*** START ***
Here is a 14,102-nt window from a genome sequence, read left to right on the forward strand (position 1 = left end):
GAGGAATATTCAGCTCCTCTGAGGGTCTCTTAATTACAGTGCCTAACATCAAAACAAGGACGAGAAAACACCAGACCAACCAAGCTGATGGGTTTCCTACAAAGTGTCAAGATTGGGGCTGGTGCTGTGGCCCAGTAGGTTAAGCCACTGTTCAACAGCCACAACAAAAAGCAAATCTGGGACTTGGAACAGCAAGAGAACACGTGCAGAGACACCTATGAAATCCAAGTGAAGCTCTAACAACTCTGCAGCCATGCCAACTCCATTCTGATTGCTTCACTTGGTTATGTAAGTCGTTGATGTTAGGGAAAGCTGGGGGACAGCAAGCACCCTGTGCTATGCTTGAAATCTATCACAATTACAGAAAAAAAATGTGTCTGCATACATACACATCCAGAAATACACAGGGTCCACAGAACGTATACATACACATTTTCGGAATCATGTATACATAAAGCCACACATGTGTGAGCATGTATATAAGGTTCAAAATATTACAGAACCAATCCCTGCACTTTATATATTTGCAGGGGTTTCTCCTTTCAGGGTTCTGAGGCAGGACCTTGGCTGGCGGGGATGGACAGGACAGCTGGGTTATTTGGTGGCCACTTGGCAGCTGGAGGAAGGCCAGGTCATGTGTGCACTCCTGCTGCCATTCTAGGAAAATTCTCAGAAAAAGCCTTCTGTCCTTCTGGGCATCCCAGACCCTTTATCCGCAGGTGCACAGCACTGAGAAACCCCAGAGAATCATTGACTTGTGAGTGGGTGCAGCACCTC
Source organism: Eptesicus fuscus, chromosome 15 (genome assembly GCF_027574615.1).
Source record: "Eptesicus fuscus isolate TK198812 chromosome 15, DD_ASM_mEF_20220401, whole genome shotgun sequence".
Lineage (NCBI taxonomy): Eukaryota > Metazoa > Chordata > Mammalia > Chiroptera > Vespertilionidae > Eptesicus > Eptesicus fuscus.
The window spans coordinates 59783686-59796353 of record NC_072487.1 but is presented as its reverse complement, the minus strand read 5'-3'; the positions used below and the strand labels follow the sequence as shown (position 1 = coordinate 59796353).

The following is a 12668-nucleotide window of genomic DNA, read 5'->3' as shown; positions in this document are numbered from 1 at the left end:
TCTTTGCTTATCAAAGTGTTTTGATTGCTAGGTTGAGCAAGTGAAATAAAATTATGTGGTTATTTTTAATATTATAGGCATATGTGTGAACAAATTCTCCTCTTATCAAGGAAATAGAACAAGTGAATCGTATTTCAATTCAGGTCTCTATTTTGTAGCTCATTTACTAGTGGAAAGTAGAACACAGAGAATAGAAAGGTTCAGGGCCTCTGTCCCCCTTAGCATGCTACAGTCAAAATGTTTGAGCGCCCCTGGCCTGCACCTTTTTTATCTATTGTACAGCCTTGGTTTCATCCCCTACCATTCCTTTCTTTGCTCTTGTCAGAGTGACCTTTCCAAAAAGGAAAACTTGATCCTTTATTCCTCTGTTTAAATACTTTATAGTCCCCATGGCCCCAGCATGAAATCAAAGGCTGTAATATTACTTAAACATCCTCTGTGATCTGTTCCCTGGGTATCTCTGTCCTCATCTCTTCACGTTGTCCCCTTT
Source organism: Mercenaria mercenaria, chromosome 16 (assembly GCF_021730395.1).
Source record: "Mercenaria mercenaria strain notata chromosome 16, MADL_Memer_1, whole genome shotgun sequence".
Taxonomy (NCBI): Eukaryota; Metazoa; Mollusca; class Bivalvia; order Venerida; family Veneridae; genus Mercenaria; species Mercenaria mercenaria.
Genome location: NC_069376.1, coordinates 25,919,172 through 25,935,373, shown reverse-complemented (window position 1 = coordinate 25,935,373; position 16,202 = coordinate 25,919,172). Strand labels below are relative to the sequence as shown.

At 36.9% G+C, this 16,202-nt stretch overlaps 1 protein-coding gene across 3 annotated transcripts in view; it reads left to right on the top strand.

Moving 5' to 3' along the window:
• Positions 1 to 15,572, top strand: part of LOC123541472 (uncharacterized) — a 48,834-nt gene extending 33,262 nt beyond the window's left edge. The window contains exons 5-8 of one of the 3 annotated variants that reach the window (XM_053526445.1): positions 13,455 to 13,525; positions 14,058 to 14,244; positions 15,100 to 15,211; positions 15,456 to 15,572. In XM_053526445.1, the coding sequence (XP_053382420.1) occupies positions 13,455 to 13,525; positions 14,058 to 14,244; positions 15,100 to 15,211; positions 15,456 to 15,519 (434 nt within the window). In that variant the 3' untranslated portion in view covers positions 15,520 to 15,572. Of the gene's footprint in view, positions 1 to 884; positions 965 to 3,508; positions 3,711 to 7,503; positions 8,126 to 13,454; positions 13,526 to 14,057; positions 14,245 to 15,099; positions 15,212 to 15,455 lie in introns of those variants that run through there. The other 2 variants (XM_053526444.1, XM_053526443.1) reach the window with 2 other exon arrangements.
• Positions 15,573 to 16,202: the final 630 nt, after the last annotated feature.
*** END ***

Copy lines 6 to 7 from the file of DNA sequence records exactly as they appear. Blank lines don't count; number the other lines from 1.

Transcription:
The window spans coordinates 59783686-59796353 of record NC_072487.1 but is presented as its reverse complement, the minus strand read 5'-3'; the positions used below and the strand labels follow the sequence as shown (position 1 = coordinate 59796353).

The following is a 12668-nucleotide window of genomic DNA, read 5'->3' as shown; positions in this document are numbered from 1 at the left end: